evil man: he is simply living in a world in which most human beings
cannot behave responsibly.
New York is not yet London - but
the Atlantic grows narrower all the time, and the eroticising of
the public space has become part of our culture. Middle-aged men
with middle-aged wives once had little to tempt them, short of an
unhealthy adventure with a Piccadilly tart. Now, with a superabundance
of flesh reminding them painfully at every turn of what they are
missing, they are unlikely to remain loyal unless they are either
stupid, or belong to that category of powerfully moral human beings
which always has been and always will be a minority.
A radical diagnosis, although obvious
enough: but is there a cure? Islam recognises as a major misdemeanour
a crime unimaginable in the West: khalwa, or "illegitimate
seclusion". Moral disasters always have preludes; Islam seeks
to reduce the social matrix in which such preludes can occur. Thus
our commitment to single-sex education. Not for us the absurd desperation
of the Clackmannan headmaster who last month introduced the rule
that boy and girl pupils may not be closer than six inches from
each other, because 'spring is in the air." But schools are
the merest starting-point. The workplace, too, while not obstructing
female advancement, should ensure that the rights of spouses are
protected by denying all possibility of illegitimate seclusion in
the office. Politicians and business people who insist on employing
a personal assistant of the opposite sex should explain their reasons.
Pornography and sub-pornographic advertising should be carefully
censored as intolerably demeaning and as an incitement to marital
infidelity, the task of censorship being entrusted to those feminists
who so rightly object to such portrayals of their sex.
The tragedy for Britain is, of course,
that this remedy, while as self-evidently worth implementing as
the sex drive itself, will be brushed aside with amazement and scorn
by passing journalists and politicians. Convinced that Islam implies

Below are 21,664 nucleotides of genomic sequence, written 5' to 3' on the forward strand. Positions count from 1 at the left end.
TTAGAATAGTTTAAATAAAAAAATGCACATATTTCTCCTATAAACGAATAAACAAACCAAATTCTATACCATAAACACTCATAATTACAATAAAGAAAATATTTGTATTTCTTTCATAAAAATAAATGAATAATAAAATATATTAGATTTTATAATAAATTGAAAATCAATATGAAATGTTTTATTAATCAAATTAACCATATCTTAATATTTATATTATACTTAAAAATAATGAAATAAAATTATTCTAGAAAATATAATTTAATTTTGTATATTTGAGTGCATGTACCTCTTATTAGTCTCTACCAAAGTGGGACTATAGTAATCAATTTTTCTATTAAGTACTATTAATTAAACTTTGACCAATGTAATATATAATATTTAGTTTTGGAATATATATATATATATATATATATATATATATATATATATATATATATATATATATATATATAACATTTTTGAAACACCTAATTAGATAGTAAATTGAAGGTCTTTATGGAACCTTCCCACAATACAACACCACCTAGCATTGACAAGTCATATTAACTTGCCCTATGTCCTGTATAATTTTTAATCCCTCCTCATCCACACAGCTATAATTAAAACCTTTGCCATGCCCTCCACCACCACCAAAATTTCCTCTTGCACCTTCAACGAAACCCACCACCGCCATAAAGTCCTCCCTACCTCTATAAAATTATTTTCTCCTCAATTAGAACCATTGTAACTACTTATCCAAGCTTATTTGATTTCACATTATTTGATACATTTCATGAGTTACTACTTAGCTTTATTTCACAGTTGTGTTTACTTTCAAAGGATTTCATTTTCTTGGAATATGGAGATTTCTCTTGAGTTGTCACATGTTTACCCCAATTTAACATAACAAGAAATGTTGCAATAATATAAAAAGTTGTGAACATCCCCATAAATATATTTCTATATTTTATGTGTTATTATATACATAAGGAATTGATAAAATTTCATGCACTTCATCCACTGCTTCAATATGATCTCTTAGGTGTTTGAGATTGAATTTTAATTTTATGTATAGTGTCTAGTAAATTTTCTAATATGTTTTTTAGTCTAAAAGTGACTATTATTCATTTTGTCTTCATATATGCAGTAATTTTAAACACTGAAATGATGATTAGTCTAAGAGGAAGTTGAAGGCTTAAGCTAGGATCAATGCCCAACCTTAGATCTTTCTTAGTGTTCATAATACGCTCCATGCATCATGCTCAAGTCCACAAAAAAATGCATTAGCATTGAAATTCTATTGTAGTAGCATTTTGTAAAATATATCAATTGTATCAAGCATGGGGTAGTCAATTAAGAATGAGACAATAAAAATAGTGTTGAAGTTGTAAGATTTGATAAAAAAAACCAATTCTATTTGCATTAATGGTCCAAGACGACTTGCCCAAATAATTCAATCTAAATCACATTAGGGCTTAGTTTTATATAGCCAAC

discrimination by its policy of gender separation, and privately
depressed by the prospect of diminished sexual interest at work,
the same liberal establishment which bewails the fragility of modern
relationships will continue to encourage and live in the public
environment which is at the root of the problem. But Islam by its
very nature takes the long view, and we should not be disheartened.
The process of family collapse is proving so radical in its economic
and human consequences that the time must ultimately come when the
decadence will be recognised for what it is and radical solutions
will be considered. Then, quite possibly, the principled Muslim
conservatism that is so derided today will come into its own.
The secular mind may be too witless
to notice, but to religious people the New Social Doctrines are
fast acquiring the look of a new religion. The twentieth century's
great liberationisms often feel like powerful sublimations of the
religious drive, as the innate yearning for freedom from worldly
ties and the straitjacket of the self becomes strangely transmuted
into a great convulsion against restrictions on personal freedom.
In this sense, the politically-correct
West is an intensely religious society. It has its dogmas and theologians,
its saints, martyrs and missionaries, and, with the arrival of speech-codes
on American campuses, a well-developed theory of the suppression
Some have mused that all this is
necessary, and that human beings need certainties and causes, and
that without an orthodoxy to hold itself together the West would
rapidly unravel and turn to lawlessness. But the trouble is that
the new doctrines, which are now enshrined in legislation, school
curricula and broadcasting guidelines, do not make up either an
authentic new religion, or even a sustainable substitute for one.
For religious morality, whether Muslim, Christian, Buddhist or Eskimo,
holds society together with the idea that personal fulfilment is
attained through the honourable discharge of duties. The West's
new religion, in absolute contrast, teaches that it comes about
through the enjoyment of rights.
Given the extremism of this inversion,
it is not surprising that the societies which it affects should
be running into difficulties. To paraphrase Conor Cruise O"Brien,
the trouble with secular social medicines is that the more they
are applied, the sicker the patient seems to become. It is certainly
a blasphemy today to suggest that the new orthodoxies have worsened